December 30, 2011


Bumper crop, weak global outlook deflates China's agri commodity prices


China's agricultural commodity futures including cotton, sugar and edible oils fell across the board in 2011, weighed by a record grain harvest, global recession fears and tightening domestic credit.


That was in sharp contrast to 2010 when changing appetites drove sharp price increases in China's agricultural markets, as the Asian giant became the largest agricultural export market for the US, the world's biggest agricultural producer.


The pressure on prices could continue next year as a big domestic harvest and an uncertain global outlook continue to weigh on sentiment.


Last year's rally, underscored by China turning a net corn importer, fizzled this year on a range of factors dominated by broadly weaker global markets.


Soy futures fell 4.4% on-year while corn was 3.2% lower on the Dalian Commodity Exchange in line with softer Chicago farm futures. Wheat fell 14.3% on the Zhengzhou Commodity Exchange.


Prices are likely to remain under pressure after China announced another record harvest in December, taking its grain output up 4.5% to 571.2 million tonnes.


Still, underpinned by China's fundamentally strong demand, soy and corn prices have declined by smaller margins than prices of other commodities such as cotton and edible oils.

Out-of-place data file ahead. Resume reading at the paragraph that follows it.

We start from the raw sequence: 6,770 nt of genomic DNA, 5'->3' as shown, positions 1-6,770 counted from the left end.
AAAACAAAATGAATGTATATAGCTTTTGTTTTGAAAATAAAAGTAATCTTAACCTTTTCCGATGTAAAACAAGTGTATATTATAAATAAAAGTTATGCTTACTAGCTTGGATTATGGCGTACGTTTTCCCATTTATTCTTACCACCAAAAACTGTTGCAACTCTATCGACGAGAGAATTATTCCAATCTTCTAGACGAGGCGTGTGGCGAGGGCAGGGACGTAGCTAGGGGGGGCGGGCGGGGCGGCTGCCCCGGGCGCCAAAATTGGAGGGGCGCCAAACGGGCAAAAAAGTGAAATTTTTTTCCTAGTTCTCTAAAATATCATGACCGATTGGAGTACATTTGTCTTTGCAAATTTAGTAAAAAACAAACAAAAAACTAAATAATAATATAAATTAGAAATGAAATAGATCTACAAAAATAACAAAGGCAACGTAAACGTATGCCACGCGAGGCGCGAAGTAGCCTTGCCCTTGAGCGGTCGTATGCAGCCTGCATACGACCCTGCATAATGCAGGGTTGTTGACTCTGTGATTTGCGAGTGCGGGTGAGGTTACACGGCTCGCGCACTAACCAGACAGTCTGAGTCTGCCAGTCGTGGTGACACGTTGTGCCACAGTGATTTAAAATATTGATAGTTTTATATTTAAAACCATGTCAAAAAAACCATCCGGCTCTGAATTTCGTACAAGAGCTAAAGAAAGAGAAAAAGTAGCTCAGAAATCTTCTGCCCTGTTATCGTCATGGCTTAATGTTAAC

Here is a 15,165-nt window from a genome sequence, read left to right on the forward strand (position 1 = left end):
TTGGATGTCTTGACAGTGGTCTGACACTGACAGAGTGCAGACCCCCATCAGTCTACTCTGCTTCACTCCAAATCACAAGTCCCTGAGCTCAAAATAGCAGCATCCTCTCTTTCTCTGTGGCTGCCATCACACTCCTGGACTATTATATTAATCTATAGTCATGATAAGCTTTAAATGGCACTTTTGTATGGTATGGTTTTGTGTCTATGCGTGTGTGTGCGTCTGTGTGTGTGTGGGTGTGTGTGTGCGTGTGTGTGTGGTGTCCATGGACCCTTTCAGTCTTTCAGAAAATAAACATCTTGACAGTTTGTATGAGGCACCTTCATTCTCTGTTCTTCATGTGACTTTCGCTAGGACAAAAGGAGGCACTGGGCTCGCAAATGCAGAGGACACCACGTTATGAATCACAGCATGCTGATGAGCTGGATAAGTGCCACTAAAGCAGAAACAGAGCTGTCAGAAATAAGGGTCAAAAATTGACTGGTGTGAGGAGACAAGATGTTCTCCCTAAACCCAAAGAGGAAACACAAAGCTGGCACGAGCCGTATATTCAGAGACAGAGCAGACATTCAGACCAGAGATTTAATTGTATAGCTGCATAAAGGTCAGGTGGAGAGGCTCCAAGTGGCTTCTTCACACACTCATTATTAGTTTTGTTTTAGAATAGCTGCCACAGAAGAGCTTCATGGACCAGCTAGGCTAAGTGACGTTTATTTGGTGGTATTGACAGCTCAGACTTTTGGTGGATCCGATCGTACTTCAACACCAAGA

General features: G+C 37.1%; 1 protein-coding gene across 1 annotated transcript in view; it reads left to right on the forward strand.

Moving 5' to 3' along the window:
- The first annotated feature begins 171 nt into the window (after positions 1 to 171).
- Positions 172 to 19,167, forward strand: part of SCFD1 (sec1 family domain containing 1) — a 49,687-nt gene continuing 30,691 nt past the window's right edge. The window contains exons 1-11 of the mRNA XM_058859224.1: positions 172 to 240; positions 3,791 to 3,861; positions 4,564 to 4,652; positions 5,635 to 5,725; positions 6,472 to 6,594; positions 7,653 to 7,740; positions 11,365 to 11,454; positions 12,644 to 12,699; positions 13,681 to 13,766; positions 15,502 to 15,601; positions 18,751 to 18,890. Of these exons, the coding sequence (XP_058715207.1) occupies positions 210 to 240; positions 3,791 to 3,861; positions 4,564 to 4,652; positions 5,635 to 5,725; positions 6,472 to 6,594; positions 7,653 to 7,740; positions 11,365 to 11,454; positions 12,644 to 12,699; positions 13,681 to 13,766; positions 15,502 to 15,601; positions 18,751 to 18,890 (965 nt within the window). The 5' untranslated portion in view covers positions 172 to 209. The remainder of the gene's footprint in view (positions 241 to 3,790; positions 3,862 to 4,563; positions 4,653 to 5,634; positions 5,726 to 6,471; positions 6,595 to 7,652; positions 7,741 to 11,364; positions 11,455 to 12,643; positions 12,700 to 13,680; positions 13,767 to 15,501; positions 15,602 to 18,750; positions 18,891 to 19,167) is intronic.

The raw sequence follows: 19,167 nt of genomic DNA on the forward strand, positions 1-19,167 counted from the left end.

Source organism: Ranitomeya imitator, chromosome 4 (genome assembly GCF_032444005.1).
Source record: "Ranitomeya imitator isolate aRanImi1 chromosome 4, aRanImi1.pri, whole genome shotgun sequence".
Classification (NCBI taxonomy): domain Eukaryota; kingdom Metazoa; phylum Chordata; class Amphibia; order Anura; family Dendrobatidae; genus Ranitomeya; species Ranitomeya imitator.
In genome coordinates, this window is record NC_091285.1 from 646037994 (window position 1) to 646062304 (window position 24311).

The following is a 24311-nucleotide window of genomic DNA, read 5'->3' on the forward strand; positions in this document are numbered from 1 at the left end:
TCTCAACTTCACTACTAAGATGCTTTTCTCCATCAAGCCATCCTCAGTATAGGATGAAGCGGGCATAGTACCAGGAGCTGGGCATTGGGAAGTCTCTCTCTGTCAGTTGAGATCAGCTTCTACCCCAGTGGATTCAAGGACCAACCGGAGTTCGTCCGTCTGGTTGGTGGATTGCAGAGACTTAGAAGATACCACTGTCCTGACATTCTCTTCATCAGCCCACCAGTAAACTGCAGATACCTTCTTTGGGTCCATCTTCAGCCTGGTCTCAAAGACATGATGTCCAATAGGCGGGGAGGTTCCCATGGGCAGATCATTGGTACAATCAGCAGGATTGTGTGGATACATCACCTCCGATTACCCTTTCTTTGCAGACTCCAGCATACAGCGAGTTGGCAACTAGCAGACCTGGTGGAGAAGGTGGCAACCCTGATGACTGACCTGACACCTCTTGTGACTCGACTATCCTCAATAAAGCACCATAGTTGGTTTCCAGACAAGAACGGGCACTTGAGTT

Weighed by an inventory glut, cotton prices fell sharply in the first half this year and have not recovered much since. Zhengzhou cotton is down about 26% this year, the steepest fall among major agricultural contracts. In comparison, prices nearly doubled in 2010.


Edible oils prices also fell sharply this year, with palm oil futures down 19.3% and soyoil down 15.3%.


"Since September, edible oil prices have fallen sharply and medium-to-smaller traders incurred broad-based losses, negatively affecting restocking demand," the state-backed China National Grain and Oils Information Centre said Thursday.


Despite a mild rebound in prices recently, bulk edible-oil sales have remained sluggish, it said.


Sugar futures on the Zhengzhou bourse fell 15.6% this year, pressured by the weakness in global sugar prices and massive imports. Near-month ICE raw sugar futures are around 23.12 cents now, down 28% on-year following a global surplus.


China will likely mark a fourth consecutive year of sugar output falling short of demand this year, Rabobank said.


In the first 11 months, sugar imports rose 48% to 2.4 million tonnes, with the pace of imports accelerating in November to reach the second-highest monthly volume on record.


Despite hopes among global corn exporters that China would sharply hike its corn purchases, Chinese corn imports fell 24% in the first 11 months to 1.2 million tonnes.


A bumper corn harvest has taken the pressure off depleted state corn reserves.

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